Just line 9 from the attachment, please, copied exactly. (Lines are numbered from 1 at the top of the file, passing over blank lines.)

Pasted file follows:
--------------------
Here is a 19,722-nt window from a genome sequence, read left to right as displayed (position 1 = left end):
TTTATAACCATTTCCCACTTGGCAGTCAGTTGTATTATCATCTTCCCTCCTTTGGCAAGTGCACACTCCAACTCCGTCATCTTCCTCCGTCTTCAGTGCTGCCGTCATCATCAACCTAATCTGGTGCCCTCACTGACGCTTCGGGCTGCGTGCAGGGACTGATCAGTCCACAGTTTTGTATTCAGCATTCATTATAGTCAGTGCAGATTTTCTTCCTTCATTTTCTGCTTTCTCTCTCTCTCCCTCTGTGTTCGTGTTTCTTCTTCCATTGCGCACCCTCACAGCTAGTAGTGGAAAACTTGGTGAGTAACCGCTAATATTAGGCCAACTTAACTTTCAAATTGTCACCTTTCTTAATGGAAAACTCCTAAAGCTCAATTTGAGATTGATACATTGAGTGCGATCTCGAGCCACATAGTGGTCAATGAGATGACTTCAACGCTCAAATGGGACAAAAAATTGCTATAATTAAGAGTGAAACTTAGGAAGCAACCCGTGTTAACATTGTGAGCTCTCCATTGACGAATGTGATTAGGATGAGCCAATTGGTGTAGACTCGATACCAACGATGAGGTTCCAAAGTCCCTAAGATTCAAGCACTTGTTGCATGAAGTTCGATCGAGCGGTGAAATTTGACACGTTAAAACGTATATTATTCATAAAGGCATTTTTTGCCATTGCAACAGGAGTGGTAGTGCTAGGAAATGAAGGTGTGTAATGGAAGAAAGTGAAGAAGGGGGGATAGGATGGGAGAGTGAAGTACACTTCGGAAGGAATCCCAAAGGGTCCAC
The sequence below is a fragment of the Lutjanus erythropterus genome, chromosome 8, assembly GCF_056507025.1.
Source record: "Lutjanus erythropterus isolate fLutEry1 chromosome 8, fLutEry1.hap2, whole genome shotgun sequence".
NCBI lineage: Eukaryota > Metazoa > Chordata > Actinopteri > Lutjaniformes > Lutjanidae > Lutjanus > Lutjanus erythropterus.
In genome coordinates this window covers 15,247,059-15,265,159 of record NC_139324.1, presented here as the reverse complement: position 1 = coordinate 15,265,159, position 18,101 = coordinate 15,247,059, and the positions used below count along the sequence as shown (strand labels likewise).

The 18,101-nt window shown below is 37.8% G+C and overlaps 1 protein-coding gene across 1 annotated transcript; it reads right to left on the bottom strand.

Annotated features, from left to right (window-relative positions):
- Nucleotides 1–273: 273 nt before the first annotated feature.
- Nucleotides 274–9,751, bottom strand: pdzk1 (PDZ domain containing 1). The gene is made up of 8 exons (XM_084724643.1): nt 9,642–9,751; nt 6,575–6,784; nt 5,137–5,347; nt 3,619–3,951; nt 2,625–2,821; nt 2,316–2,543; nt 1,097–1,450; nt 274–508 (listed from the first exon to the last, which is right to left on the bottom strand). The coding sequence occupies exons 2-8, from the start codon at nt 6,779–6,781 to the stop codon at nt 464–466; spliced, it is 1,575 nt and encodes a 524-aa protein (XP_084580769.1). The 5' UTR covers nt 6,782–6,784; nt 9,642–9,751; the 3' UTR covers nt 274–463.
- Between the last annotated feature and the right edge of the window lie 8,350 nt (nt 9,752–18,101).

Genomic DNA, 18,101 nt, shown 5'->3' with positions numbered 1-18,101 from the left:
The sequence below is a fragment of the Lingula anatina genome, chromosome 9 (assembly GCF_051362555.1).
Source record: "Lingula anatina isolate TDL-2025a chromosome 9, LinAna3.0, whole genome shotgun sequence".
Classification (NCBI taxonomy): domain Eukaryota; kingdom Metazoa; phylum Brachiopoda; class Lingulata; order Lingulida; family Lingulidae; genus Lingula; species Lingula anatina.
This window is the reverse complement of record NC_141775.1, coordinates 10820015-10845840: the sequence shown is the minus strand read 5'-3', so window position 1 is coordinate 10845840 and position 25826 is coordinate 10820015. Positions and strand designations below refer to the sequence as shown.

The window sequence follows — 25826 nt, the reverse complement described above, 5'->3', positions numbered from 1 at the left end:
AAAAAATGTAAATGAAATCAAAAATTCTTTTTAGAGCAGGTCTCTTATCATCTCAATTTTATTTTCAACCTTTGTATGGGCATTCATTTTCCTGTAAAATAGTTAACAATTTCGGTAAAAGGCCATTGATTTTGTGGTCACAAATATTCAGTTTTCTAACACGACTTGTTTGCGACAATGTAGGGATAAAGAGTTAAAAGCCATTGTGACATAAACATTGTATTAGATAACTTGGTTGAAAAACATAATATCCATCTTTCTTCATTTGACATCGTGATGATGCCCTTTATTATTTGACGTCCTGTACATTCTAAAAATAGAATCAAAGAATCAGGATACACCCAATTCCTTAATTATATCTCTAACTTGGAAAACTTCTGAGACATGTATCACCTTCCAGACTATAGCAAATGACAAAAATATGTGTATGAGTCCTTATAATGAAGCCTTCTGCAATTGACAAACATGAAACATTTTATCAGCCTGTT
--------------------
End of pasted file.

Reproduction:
- Nucleotides 1–273: 273 nt before the first annotated feature.